2015 was the tip of the iceberg for LGBTQ community, equality and representation. While #loveislove trended across the web and multiple platforms, music was a seemingly unmoved platform.
Aside from rap/hip-hop, the music industry is also dominated with pop songs about love and heartache. Theses tracks are binary with messages of heteronormativity that carry on the assumption that the couple in a song is a man and a woman. People have even gone to lengths to correct the pronouns in lyrics to suit the gender combination for the song while some mock those who try.
If you’re covering someone else’s love song don’t change the pronouns you fucking coward. That song is about a man and you’re gay for the next three minutes!!!
— Joel Kim Booster (@ihatejoelkim) October 24, 2018
Despite this backlash, LGBTQ musicians have been able to create songs that resist outdated messages in pop culture and told stories from the point of view that was originally considered taboo. Here are five LGBTQ icons involved in this movement locally and internationally:
LA local and previous Disney star, Hayley Kiyoko has made a name for herself in the realm of music and acting. Kiyoko didn’t “come out” easily, as it may have seemed. Generally artists who do identify with the LGBTQ community are told to keep that information under-wraps or to “tone it down” (Kiyoko being one of them). Since the release of Kiyoko’s song “Girls Like Girls” in 2015, Kiyoko continues to share who she is and what she’s experienced to a community who can look up to her representation as a lesbian singer. Kiyoko is currently touring since the release of her album “Expectations.”
Also an LA local and previous Disney star and dancer, Alyson Stoner is working to grow as a singer. While she’s more known for her other roles as an actress, voice actress, dancer and now a dance instructor, Stoner strives to use her platform to spread messages of love and acceptance. She reaches for interaction, thoughts and conversation; it was subtle when she came out. She made it seem so natural as it is (which is important because sexuality is one aspect of a person). She made this very clear in her music video “Fool.”
Some may recognize her from her signature tuxedo style and confident appearance or some may know her from her songs in movies or commercials, such as “Tightrope,” or her feature in F.U.N’s song “We Are Young.” Janelle Monáe is an artist, a writer, and most notably a role model for future generations. Monáe thinks outside the box and challenges what is societally ignored. According to Smithsonian, when Monáe came up with the concept for her recent release “Dirty Computer,” she was shedding her old persona from “The ArchAndroid,” and accepting the “dirt” or parts of herself she was afraid of, allowing her to turn inward. She makes her music about her community and creates a space for support, self-celebration and acceptance that includes everybody.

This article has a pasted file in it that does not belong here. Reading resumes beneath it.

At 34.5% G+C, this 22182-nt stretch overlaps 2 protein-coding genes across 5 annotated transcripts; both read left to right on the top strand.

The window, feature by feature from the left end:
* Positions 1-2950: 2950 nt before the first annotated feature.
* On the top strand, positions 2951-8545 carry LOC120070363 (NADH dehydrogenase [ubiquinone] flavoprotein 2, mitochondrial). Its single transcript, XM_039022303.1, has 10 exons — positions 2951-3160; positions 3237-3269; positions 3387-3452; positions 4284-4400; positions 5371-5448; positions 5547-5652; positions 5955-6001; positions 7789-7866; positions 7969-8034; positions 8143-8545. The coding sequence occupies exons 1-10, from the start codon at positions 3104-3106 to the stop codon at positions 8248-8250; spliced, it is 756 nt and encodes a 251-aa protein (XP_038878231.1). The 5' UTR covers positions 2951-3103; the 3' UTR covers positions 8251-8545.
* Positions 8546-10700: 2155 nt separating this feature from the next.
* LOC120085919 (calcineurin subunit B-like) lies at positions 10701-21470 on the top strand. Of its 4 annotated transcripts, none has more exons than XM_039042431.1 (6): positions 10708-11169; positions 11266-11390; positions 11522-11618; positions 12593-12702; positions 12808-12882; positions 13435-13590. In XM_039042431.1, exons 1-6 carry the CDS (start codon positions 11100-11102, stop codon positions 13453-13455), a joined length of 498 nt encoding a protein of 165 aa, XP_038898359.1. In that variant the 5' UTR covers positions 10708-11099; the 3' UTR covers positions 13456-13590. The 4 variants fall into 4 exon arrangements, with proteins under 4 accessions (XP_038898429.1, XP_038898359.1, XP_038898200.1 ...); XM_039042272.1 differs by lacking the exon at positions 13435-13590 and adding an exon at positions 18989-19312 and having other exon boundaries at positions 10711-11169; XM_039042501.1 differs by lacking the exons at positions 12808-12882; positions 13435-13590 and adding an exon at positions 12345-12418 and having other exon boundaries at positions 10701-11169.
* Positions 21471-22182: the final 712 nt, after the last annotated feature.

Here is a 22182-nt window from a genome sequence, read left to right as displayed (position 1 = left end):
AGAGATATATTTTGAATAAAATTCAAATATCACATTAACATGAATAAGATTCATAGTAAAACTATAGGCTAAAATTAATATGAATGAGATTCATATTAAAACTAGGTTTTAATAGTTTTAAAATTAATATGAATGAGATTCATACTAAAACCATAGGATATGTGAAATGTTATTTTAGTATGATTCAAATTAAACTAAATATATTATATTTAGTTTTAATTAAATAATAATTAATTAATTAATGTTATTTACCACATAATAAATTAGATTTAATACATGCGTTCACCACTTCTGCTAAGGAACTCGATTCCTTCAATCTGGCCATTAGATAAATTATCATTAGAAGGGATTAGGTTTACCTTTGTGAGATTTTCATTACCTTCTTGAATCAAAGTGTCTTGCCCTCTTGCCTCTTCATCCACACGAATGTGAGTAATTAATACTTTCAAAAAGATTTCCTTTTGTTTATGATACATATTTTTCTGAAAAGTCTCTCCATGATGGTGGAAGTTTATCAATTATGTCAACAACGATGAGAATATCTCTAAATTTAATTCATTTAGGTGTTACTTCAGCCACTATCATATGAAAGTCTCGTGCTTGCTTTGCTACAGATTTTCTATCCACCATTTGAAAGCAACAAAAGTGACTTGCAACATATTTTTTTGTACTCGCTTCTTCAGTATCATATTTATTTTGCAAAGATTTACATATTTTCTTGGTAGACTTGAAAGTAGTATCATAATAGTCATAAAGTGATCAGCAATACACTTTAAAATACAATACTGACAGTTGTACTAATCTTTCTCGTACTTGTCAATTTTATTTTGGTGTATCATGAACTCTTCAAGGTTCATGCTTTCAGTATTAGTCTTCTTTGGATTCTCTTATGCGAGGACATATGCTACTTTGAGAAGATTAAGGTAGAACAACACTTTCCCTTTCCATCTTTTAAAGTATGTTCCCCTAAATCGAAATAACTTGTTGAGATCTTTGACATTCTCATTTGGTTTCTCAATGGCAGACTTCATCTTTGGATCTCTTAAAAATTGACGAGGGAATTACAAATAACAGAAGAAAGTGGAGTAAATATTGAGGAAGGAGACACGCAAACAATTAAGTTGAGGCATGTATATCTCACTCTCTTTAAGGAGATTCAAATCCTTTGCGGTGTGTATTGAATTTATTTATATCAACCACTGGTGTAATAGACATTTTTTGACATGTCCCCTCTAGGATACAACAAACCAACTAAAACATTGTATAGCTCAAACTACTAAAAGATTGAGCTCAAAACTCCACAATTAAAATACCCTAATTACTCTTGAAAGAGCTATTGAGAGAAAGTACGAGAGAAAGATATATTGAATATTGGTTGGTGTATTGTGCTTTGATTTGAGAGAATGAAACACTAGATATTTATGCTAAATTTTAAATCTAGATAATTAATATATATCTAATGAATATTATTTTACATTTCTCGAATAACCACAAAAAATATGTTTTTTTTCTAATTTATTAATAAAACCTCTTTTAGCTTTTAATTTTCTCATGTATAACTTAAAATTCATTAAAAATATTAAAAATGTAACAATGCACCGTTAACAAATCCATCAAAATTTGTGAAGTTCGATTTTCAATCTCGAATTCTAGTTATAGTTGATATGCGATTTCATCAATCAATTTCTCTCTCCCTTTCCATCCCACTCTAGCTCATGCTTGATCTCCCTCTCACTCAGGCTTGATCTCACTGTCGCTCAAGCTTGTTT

My My My! Some may argue Troye Sivan’s career started as a 17-year-old YouTube singer, singing covers and building community before he got signed to record label Universal Music Australia in 2013. Others define Sivan’s moment when he came out publicly as gay to his million of fans around the jumpstart of his career. Years after, Sivan continued to make music and then released his first installment of “Blue Neighborhood” music video trilogy in 2015 which portrayed young queer love in suburbia. According to NME, Sivan has become a queer icon for today’s youth from the sensibility he brought them in trying to make sense of their sexuality, but rejects the title noting that he understands his privilege when he came out to the world, but even role models need role models who inspire others to persevere and unconditionally support each other.
In the 57th Annual Grammy Awards back in 2015, Sam Smith thanked a man who broke his heart, but inspired the soulful album “In the Lonely Hour” while confirming his sexuality to the world on television. Smith states in an interview the music was created to include everyone. His intentions were to make it clearly about someone, but also still normalize the stories and perspective he told through his music to apply to almost anyone.
There has been progress in inclusivity, but there is more work to be done to represent all colors of the spectrum. The goal isn’t to have a gay pop section, but to have representation as humans who love other humans. Artists and musicians aren’t doing anything new. They only continue to express a point of view that encompasses experiences relatable to everyone, not only the straight audience.